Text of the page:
Obama Boosts Wisconsin Democrats Trying to Oust WalkerAngela Greiling Keane
President Barack Obama sought to energize Democratic voters in Wisconsin with a rally for gubernatorial candidate Mary Burke, who’s challenging incumbent Republican Scott Walker.
“She will be your next governor as long as folks vote,” Obama today told an overflow crowd of about 3,500 at a Milwaukee high school. “We need you to go talk to your friends, your neighbors, your co-workers. You’ve got that cousin on the couch watching old Packers games but doesn’t always vote in the midterms.”
Walker, who in 2012 survived a union-backed recall vote, is running even with Burke, a former Trek Bicycle Corp. executive, according an average of four polls compiled by the the website Real Clear Politics.
“What both candidates in Wisconsin are really thinking now is it’s all about turnout,” said Neil Kraus, a political science professor at the University of Wisconsin in River Falls. “Both sides are going to try to maximize their core constituencies.”
The rally for Burke was at North Division High School, in an urban Milwaukee ward where Obama won 99 percent of the vote in 2012, according to the Milwaukee Journal-Sentinel. Turning out Wisconsin’s black voters, who are centered in Milwaukee, could be key to Burke winning election, Kraus said.
“Four years ago, Democrats lost the governor’s race in Wisconsin by just 10 votes per ward,” Obama said. “Your vote will decide the course Wisconsin takes.”
Walker sent his supporters a fundraising e-mail today tied to Obama’s visit.
“President Obama is coming to Wisconsin to campaign for my defeat,” Walker wrote. “I expected it. In fact, I’m wondering what took him so long to come to Wisconsin.”
Before the rally, Obama attended a closed-door fundraiser for the Democratic National Committee. According to the DNC, the approximately 25 attendees paid from $16,200 to $32,400 to attend the event at the Umami Moto Restaurant. The restaurant, which serves sushi, said today on Twitter that the day “is pretty exciting!!!”
Wisconsin doesn’t have a U.S. Senate race this year. Obama, whose approval ratings are at about 41 percent in recent national polls, has shied away from appearing with Senate candidates as Democrats try to keep control of that chamber. White House Press Secretary Josh Earnest last week pointed to Obama’s DNC fundraising as a way he’s helping Senate candidates.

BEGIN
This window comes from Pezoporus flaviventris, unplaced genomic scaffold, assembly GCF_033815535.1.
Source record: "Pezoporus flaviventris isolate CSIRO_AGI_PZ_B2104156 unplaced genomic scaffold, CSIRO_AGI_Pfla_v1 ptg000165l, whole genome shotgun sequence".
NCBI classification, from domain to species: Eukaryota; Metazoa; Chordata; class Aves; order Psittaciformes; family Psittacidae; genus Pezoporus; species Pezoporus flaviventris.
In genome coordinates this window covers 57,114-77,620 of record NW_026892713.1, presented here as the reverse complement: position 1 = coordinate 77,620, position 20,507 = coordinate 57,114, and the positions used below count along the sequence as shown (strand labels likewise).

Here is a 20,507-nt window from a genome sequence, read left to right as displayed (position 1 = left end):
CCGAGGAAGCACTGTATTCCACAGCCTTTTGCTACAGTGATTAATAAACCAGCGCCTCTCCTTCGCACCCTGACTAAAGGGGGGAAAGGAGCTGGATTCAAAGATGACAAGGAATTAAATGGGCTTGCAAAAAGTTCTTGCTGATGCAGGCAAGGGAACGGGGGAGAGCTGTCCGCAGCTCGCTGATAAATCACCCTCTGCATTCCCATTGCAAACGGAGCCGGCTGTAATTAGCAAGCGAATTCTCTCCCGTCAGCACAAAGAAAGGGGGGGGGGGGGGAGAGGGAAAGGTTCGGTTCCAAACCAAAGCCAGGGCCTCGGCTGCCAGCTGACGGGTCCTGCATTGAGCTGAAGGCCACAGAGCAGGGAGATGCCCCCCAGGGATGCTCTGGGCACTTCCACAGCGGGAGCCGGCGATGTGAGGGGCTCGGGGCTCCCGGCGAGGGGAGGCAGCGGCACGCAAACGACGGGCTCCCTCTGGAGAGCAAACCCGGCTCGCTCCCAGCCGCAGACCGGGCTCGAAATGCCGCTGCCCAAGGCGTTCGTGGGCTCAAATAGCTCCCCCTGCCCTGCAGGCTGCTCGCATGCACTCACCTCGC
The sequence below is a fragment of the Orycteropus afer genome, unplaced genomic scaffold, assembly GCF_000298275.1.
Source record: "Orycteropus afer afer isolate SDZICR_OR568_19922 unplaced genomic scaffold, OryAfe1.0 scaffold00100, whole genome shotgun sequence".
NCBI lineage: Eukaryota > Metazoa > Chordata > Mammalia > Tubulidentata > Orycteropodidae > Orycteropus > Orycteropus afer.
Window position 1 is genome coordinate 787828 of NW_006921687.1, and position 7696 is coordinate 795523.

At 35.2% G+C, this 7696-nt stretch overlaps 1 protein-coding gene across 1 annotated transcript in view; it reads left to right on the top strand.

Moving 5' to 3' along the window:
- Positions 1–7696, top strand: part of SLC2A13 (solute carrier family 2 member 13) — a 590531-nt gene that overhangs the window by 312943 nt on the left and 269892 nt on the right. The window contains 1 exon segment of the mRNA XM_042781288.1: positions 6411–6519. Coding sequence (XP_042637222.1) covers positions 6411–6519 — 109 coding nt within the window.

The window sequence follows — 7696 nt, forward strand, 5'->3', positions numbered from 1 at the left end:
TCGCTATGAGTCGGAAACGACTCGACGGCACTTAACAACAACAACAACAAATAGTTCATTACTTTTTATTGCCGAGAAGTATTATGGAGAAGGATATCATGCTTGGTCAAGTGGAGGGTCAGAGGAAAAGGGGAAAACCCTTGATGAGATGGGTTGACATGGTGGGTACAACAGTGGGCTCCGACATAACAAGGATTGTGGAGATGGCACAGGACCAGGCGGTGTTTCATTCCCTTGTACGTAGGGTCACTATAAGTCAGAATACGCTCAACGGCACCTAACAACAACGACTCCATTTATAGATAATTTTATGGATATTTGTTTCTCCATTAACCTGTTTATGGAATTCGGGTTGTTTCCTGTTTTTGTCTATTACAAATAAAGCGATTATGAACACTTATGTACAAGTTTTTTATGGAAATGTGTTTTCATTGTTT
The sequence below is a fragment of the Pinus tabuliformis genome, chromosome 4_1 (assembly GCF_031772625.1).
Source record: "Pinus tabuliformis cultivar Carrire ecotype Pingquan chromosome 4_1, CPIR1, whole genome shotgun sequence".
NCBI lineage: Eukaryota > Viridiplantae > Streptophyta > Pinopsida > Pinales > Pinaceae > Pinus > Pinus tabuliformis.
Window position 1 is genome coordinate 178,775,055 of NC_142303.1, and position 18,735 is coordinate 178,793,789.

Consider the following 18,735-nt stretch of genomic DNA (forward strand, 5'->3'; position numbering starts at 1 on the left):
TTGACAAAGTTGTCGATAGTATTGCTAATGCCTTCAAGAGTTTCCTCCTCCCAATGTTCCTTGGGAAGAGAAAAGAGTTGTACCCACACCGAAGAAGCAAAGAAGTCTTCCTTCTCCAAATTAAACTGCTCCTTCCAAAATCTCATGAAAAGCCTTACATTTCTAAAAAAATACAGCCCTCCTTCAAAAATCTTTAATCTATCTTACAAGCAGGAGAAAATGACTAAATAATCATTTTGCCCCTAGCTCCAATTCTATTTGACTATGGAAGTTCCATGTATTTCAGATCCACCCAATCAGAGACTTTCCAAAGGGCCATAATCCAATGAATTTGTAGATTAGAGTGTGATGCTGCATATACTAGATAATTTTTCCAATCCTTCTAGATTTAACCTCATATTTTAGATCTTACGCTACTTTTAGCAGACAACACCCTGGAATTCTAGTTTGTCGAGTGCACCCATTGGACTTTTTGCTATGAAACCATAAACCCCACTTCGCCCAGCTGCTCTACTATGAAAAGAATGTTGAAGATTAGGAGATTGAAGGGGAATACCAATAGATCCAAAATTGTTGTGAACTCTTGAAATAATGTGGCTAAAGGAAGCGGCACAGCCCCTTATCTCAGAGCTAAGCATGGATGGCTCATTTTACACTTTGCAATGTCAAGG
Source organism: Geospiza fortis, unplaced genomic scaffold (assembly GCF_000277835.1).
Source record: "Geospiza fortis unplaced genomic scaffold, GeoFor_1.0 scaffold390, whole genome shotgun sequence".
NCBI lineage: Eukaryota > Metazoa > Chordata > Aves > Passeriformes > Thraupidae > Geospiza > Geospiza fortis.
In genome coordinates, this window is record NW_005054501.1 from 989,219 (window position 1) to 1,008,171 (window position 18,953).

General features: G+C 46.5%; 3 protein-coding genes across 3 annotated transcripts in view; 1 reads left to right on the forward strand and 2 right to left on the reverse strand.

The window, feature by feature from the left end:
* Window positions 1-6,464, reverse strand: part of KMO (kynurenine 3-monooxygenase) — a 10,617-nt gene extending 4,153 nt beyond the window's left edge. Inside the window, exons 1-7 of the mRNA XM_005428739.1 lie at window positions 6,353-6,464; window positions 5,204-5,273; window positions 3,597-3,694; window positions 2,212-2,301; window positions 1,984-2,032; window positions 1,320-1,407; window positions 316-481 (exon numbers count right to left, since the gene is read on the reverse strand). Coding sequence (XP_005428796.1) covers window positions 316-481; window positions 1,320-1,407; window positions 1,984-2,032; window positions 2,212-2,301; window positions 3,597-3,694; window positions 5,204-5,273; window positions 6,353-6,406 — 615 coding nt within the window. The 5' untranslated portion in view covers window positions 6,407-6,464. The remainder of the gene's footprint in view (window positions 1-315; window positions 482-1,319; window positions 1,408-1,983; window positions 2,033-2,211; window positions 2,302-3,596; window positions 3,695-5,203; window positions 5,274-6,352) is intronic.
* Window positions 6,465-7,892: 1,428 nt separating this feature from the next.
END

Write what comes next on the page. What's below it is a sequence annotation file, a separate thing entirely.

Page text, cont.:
Democrats are defending 21 seats in the Senate with Republicans poised to gain the six spots they’d need to take control of the chamber.
After Wisconsin, Obama is scheduled to appear on behalf of Democratic candidates for governor this week in Michigan, Maine and Connecticut, all close contests. Obama also is making a rare appearance for a Senate contender, Democrat Gary Peters, who held a 15-point lead in a recent Detroit News poll over Republican Terri Lynn Land in Michigan.
Vice President Joe Biden will be in Massachusetts tomorrow to campaign on behalf of Democratic congressional candidates.
Two days from now, Obama will fly to Portland, Maine, to campaign for Representative Mike Michaud, the Democratic candidate for governor. Michaud is in a three-way race against Republican Paul LePage, the incumbent, and independent Eliot Cutler.
The next day, Obama will speak at Rhode Island College, in Providence, about women and the economy. The event, aimed at turning out female voters, was rescheduled from earlier this month when Obama canceled his political travel after two U.S. health-care workers were diagnosed with Ebola.
On Nov. 1, Obama will campaign for Peters, a Democratic congressman who is seeking the open Senate seat in Michigan, and Mark Schauer, a Democratic candidate seeking to unseat a Republican governor.
The next day, Obama plans to travel to Bridgeport, Connecticut, to campaign for Dan Malloy, the Democratic incumbent governor. Obama also rescheduled that trip.